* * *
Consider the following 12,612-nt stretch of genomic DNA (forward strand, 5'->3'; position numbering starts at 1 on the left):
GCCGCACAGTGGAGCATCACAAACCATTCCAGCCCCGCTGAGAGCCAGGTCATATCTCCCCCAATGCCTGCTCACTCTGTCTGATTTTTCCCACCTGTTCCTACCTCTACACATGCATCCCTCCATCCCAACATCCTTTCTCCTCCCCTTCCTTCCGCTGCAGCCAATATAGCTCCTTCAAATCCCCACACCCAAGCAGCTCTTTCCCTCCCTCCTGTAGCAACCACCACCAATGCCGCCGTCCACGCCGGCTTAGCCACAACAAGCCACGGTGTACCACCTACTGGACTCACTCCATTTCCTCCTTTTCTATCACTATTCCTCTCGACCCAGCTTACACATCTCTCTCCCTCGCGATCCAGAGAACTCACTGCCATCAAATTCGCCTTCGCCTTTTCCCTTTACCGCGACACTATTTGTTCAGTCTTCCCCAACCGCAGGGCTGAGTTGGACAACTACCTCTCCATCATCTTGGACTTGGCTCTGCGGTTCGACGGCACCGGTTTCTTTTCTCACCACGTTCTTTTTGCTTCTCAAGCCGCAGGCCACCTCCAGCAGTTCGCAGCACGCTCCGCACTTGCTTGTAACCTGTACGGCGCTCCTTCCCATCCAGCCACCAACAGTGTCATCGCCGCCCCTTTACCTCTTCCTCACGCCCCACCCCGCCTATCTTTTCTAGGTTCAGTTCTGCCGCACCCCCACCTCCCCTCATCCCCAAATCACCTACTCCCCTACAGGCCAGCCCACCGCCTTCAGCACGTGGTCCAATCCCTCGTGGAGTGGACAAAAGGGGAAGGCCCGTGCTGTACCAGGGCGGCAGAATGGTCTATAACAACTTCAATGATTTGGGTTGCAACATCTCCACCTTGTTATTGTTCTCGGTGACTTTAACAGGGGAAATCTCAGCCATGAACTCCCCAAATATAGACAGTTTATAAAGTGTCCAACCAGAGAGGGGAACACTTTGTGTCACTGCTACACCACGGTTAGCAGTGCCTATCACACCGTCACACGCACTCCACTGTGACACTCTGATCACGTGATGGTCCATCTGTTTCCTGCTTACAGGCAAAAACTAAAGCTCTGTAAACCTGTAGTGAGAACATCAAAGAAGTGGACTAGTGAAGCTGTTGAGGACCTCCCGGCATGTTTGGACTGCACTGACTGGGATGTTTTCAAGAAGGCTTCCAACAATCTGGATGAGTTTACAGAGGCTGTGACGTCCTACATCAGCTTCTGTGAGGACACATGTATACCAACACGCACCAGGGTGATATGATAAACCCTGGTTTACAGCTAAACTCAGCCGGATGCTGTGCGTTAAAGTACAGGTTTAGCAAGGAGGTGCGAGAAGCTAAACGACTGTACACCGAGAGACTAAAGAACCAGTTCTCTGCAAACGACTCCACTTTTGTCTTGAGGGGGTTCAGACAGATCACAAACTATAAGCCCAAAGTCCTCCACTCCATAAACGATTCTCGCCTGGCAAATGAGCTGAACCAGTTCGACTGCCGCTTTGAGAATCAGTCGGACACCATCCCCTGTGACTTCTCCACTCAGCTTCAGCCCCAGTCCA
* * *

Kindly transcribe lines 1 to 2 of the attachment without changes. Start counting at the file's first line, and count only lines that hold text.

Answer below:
Consider the following 12,612-nt stretch of genomic DNA (forward strand, 5'->3'; position numbering starts at 1 on the left):
GCCGCACAGTGGAGCATCACAAACCATTCCAGCCCCGCTGAGAGCCAGGTCATATCTCCCCCAATGCCTGCTCACTCTGTCTGATTTTTCCCACCTGTTCCTACCTCTACACATGCATCCCTCCATCCCAACATCCTTTCTCCTCCCCTTCCTTCCGCTGCAGCCAATATAGCTCCTTCAAATCCCCACACCCAAGCAGCTCTTTCCCTCCCTCCTGTAGCAACCACCACCAATGCCGCCGTCCACGCCGGCTTAGCCACAACAAGCCACGGTGTACCACCTACTGGACTCACTCCATTTCCTCCTTTTCTATCACTATTCCTCTCGACCCAGCTTACACATCTCTCTCCCTCGCGATCCAGAGAACTCACTGCCATCAAATTCGCCTTCGCCTTTTCCCTTTACCGCGACACTATTTGTTCAGTCTTCCCCAACCGCAGGGCTGAGTTGGACAACTACCTCTCCATCATCTTGGACTTGGCTCTGCGGTTCGACGGCACCGGTTTCTTTTCTCACCACGTTCTTTTTGCTTCTCAAGCCGCAGGCCACCTCCAGCAGTTCGCAGCACGCTCCGCACTTGCTTGTAACCTGTACGGCGCTCCTTCCCATCCAGCCACCAACAGTGTCATCGCCGCCCCTTTACCTCTTCCTCACGCCCCACCCCGCCTATCTTTTCTAGGTTCAGTTCTGCCGCACCCCCACCTCCCCTCATCCCCAAATCACCTACTCCCCTACAGGCCAGCCCACCGCCTTCAGCACGTGGTCCAATCCCTCGTGGAGTGGACAAAAGGGGAAGGCCCGTGCTGTACCAGGGCGGCAGAATGGTCTATAACAACTTCAATGATTTGGGTTGCAACATCTCCACCTTGTTATTGTTCTCGGTGACTTTAACAGGGGAAATCTCAGCCATGAACTCCCCAAATATAGACAGTTTATAAAGTGTCCAACCAGAGAGGGGAACACTTTGTGTCACTGCTACACCACGGTTAGCAGTGCCTATCACACCGTCACACGCACTCCACTGTGACACTCTGATCACGTGATGGTCCATCTGTTTCCTGCTTACAGGCAAAAACTAAAGCTCTGTAAACCTGTAGTGAGAACATCAAAGAAGTGGACTAGTGAAGCTGTTGAGGACCTCCCGGCATGTTTGGACTGCACTGACTGGGATGTTTTCAAGAAGGCTTCCAACAATCTGGATGAGTTTACAGAGGCTGTGACGTCCTACATCAGCTTCTGTGAGGACACATGTATACCAACACGCACCAGGGTGATATGATAAACCCTGGTTTACAGCTAAACTCAGCCGGATGCTGTGCGTTAAAGTACAGGTTTAGCAAGGAGGTGCGAGAAGCTAAACGACTGTACACCGAGAGACTAAAGAACCAGTTCTCTGCAAACGACTCCACTTTTGTCTTGAGGGGGTTCAGACAGATCACAAACTATAAGCCCAAAGTCCTCCACTCCATAAACGATTCTCGCCTGGCAAATGAGCTGAACCAGTTCGACTGCCGCTTTGAGAATCAGTCGGACACCATCCCCTGTGACTTCTCCACTCAGCTTCAGCCCCAGTCCA